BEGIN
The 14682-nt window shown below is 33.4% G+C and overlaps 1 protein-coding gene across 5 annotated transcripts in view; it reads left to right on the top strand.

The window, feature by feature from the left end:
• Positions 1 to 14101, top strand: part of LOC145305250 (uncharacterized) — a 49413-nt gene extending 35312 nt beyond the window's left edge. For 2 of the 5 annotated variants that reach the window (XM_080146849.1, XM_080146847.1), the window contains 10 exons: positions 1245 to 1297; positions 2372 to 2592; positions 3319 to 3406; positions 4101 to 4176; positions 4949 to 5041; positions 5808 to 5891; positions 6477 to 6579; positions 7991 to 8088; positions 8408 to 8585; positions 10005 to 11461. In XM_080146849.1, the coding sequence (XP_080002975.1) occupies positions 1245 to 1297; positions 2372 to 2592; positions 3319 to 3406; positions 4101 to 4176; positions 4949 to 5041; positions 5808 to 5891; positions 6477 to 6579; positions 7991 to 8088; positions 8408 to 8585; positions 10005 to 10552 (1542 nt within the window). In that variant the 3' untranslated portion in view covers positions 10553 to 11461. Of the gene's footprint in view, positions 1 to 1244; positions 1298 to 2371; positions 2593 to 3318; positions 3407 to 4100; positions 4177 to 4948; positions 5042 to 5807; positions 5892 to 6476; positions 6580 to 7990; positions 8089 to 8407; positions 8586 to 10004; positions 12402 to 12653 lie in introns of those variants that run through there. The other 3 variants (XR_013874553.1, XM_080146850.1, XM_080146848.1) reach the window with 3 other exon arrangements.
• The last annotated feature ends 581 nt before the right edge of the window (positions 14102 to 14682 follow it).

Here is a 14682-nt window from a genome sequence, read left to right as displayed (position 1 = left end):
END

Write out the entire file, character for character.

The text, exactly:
The 14682-nt window shown below is 33.4% G+C and overlaps 1 protein-coding gene across 5 annotated transcripts in view; it reads left to right on the top strand.

The window, feature by feature from the left end:
• Positions 1 to 14101, top strand: part of LOC145305250 (uncharacterized) — a 49413-nt gene extending 35312 nt beyond the window's left edge. For 2 of the 5 annotated variants that reach the window (XM_080146849.1, XM_080146847.1), the window contains 10 exons: positions 1245 to 1297; positions 2372 to 2592; positions 3319 to 3406; positions 4101 to 4176; positions 4949 to 5041; positions 5808 to 5891; positions 6477 to 6579; positions 7991 to 8088; positions 8408 to 8585; positions 10005 to 11461. In XM_080146849.1, the coding sequence (XP_080002975.1) occupies positions 1245 to 1297; positions 2372 to 2592; positions 3319 to 3406; positions 4101 to 4176; positions 4949 to 5041; positions 5808 to 5891; positions 6477 to 6579; positions 7991 to 8088; positions 8408 to 8585; positions 10005 to 10552 (1542 nt within the window). In that variant the 3' untranslated portion in view covers positions 10553 to 11461. Of the gene's footprint in view, positions 1 to 1244; positions 1298 to 2371; positions 2593 to 3318; positions 3407 to 4100; positions 4177 to 4948; positions 5042 to 5807; positions 5892 to 6476; positions 6580 to 7990; positions 8089 to 8407; positions 8586 to 10004; positions 12402 to 12653 lie in introns of those variants that run through there. The other 3 variants (XR_013874553.1, XM_080146850.1, XM_080146848.1) reach the window with 3 other exon arrangements.
• The last annotated feature ends 581 nt before the right edge of the window (positions 14102 to 14682 follow it).

Here is a 14682-nt window from a genome sequence, read left to right as displayed (position 1 = left end):